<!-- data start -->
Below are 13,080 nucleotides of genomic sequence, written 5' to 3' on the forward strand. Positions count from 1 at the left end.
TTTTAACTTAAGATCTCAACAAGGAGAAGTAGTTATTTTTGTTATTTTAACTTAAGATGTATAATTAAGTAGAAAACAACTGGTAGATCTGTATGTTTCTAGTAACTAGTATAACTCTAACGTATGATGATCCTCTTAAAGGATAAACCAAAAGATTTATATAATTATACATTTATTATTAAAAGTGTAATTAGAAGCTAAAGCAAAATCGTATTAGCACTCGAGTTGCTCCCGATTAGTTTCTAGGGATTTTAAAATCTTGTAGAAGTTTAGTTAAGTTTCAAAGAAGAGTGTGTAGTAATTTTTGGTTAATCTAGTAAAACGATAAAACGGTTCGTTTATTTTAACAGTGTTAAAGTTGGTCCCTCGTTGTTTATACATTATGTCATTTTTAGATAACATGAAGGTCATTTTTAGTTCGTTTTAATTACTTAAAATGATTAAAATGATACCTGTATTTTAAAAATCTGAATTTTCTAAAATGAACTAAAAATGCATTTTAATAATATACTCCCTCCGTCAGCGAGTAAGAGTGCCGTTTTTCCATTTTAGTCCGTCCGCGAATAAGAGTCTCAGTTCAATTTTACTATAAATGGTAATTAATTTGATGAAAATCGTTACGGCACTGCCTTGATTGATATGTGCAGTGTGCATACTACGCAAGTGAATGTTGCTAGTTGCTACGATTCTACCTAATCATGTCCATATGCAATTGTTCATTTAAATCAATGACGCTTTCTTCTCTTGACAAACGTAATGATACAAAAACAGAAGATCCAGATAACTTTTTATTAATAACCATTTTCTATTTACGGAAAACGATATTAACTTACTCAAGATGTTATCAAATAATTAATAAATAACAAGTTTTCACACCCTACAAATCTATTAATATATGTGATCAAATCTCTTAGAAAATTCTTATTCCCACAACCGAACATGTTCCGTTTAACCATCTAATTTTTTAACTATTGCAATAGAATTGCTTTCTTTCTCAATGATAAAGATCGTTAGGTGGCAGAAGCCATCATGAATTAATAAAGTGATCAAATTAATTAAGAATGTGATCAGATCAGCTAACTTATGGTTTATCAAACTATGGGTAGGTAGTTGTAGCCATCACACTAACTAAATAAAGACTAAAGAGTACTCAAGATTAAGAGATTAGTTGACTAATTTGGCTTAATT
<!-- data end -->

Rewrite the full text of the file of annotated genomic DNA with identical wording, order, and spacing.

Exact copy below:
Below are 13,080 nucleotides of genomic sequence, written 5' to 3' on the forward strand. Positions count from 1 at the left end.
TTTTAACTTAAGATCTCAACAAGGAGAAGTAGTTATTTTTGTTATTTTAACTTAAGATGTATAATTAAGTAGAAAACAACTGGTAGATCTGTATGTTTCTAGTAACTAGTATAACTCTAACGTATGATGATCCTCTTAAAGGATAAACCAAAAGATTTATATAATTATACATTTATTATTAAAAGTGTAATTAGAAGCTAAAGCAAAATCGTATTAGCACTCGAGTTGCTCCCGATTAGTTTCTAGGGATTTTAAAATCTTGTAGAAGTTTAGTTAAGTTTCAAAGAAGAGTGTGTAGTAATTTTTGGTTAATCTAGTAAAACGATAAAACGGTTCGTTTATTTTAACAGTGTTAAAGTTGGTCCCTCGTTGTTTATACATTATGTCATTTTTAGATAACATGAAGGTCATTTTTAGTTCGTTTTAATTACTTAAAATGATTAAAATGATACCTGTATTTTAAAAATCTGAATTTTCTAAAATGAACTAAAAATGCATTTTAATAATATACTCCCTCCGTCAGCGAGTAAGAGTGCCGTTTTTCCATTTTAGTCCGTCCGCGAATAAGAGTCTCAGTTCAATTTTACTATAAATGGTAATTAATTTGATGAAAATCGTTACGGCACTGCCTTGATTGATATGTGCAGTGTGCATACTACGCAAGTGAATGTTGCTAGTTGCTACGATTCTACCTAATCATGTCCATATGCAATTGTTCATTTAAATCAATGACGCTTTCTTCTCTTGACAAACGTAATGATACAAAAACAGAAGATCCAGATAACTTTTTATTAATAACCATTTTCTATTTACGGAAAACGATATTAACTTACTCAAGATGTTATCAAATAATTAATAAATAACAAGTTTTCACACCCTACAAATCTATTAATATATGTGATCAAATCTCTTAGAAAATTCTTATTCCCACAACCGAACATGTTCCGTTTAACCATCTAATTTTTTAACTATTGCAATAGAATTGCTTTCTTTCTCAATGATAAAGATCGTTAGGTGGCAGAAGCCATCATGAATTAATAAAGTGATCAAATTAATTAAGAATGTGATCAGATCAGCTAACTTATGGTTTATCAAACTATGGGTAGGTAGTTGTAGCCATCACACTAACTAAATAAAGACTAAAGAGTACTCAAGATTAAGAGATTAGTTGACTAATTTGGCTTAATT